Can the dissemination of news be predicted from the early phases of their spread? Elisa Mussumeci and Flávio Codeço Coelho, both of Fundação Getulio Vargas, conducted an experiment with 2129 Brazilian online news articles.
The authors began by searching for news about the 2015 terrorist attack against the French satirical paper, Charlie Hebdo. They then analysed the sample according to semantic similarity, identifying chains of “infection” connecting highly similar articles to each other according to their order of publishing.
Mussumeci and Coelho then took a sub-sample consisting of the first few “generations” of the news’ spread, and applied a predictive model to it. They ran 10 000 simulations based on the initial data and then compared the simulations to the rest of their sample. The model’s predictions were a close match to the actual coverage, which peaked sharply at two days and the waned slowly over the next two weeks.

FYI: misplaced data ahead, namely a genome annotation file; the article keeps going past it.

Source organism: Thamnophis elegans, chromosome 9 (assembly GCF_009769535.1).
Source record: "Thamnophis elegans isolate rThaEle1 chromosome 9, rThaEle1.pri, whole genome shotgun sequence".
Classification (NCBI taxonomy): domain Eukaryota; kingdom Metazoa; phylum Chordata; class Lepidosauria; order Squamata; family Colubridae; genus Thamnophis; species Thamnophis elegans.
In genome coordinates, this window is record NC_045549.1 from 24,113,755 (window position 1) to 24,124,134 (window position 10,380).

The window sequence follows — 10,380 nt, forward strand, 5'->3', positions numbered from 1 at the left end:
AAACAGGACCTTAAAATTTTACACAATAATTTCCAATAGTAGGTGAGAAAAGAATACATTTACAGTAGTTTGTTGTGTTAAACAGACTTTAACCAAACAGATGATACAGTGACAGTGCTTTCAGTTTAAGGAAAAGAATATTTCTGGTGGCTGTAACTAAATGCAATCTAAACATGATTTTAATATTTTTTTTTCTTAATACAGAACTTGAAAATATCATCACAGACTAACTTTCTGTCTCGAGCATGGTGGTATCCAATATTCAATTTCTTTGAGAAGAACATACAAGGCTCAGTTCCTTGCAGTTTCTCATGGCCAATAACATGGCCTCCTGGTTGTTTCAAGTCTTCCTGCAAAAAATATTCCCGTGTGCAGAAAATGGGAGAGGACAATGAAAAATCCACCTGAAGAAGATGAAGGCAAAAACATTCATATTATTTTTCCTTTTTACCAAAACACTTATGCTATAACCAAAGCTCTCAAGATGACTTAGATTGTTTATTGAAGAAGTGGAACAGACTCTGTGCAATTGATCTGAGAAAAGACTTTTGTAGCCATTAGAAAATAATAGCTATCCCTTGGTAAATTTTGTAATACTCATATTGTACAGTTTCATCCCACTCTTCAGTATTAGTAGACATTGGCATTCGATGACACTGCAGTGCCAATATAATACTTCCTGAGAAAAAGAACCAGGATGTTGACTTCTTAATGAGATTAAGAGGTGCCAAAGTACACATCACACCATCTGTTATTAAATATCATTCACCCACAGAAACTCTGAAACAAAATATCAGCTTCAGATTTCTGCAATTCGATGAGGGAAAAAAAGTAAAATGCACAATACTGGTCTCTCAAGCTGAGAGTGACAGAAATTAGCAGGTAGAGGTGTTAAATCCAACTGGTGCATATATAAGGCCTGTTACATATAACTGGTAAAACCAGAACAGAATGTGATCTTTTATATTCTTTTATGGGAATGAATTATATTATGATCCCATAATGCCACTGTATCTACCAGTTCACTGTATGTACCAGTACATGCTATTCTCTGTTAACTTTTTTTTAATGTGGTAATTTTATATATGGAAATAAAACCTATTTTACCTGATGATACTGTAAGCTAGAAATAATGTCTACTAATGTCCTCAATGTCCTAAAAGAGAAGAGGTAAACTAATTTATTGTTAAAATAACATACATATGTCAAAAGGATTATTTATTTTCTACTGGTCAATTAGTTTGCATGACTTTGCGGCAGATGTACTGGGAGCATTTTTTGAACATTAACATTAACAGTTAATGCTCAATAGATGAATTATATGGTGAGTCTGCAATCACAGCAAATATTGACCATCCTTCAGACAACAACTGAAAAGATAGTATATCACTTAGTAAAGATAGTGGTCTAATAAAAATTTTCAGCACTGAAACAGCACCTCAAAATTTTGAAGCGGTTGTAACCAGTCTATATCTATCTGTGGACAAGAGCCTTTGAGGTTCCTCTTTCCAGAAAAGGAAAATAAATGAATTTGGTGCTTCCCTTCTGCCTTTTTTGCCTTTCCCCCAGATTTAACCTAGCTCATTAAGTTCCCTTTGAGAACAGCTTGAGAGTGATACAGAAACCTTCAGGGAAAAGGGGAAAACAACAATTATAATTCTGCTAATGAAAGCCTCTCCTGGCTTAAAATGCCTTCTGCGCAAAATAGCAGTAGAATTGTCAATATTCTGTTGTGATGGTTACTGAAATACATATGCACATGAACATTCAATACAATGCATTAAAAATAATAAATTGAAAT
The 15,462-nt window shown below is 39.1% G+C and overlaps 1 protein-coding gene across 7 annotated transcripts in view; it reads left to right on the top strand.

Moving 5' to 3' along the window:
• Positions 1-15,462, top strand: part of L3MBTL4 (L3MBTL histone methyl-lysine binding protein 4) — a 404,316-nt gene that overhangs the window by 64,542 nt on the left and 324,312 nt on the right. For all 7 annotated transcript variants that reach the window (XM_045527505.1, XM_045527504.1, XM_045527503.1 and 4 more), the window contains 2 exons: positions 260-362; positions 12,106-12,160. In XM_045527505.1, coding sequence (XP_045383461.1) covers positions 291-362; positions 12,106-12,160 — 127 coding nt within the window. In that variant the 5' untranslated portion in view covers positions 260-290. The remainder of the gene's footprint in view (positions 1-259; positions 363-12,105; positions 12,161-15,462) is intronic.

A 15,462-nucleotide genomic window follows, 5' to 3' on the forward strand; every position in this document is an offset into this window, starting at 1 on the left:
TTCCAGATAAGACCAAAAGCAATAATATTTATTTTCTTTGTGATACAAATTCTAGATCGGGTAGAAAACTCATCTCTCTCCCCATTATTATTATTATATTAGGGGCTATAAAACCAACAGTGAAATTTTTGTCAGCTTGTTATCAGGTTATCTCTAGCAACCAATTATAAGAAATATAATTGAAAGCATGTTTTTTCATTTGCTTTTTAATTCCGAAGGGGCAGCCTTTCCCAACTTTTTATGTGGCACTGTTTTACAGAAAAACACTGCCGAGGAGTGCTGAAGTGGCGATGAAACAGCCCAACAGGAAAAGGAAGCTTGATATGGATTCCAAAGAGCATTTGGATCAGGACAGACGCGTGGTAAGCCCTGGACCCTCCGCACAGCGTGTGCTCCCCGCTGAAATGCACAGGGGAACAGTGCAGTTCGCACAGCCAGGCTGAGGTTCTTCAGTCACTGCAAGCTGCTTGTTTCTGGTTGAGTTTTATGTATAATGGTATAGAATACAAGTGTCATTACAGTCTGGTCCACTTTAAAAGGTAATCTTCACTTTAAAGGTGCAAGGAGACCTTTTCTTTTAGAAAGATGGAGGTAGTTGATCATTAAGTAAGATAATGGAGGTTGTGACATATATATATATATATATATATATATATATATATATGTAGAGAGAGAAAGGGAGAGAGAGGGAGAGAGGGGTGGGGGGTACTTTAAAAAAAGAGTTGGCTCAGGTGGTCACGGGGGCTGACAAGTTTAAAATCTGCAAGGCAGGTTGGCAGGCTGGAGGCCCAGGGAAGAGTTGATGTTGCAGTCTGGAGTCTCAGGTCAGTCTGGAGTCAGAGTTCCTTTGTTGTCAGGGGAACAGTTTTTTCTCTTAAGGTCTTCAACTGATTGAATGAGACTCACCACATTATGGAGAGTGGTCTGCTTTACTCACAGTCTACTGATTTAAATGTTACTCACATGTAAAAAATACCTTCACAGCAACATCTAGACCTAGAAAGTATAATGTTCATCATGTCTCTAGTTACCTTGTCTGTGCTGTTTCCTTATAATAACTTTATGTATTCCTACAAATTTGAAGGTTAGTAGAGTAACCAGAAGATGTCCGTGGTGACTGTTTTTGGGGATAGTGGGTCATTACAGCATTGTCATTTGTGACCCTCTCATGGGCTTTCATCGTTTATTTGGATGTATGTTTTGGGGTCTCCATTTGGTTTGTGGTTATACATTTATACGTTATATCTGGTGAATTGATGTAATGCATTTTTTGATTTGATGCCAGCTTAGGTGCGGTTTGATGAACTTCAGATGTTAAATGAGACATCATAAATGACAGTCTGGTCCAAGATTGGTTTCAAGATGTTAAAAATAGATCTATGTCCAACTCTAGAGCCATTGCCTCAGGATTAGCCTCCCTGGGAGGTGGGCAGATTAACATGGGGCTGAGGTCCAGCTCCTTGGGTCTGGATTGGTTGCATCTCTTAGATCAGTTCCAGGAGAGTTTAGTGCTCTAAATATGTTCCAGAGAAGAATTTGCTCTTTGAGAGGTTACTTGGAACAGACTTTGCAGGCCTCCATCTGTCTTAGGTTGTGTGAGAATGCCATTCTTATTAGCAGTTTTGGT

The results suggest that the model can be used to predict how wide news will spread and how long the coverage will persist “very early on from the number articles that the first article influences”, the authors conclude. The same methodology could also be used to make predictions on other contagious messages, including social media posts, they envision.
The article “Reconstructing news spread networks and studying its dynamics” was published by the journal Social Network Analysis and Mining. It is available online on the publisher’s website (abstract free). The article is based on a conference paper, which is available from the Fundação Getulio Vargas digital repository (open access).
Picture: Untitled by Arek Socha, licence CC0 1.0.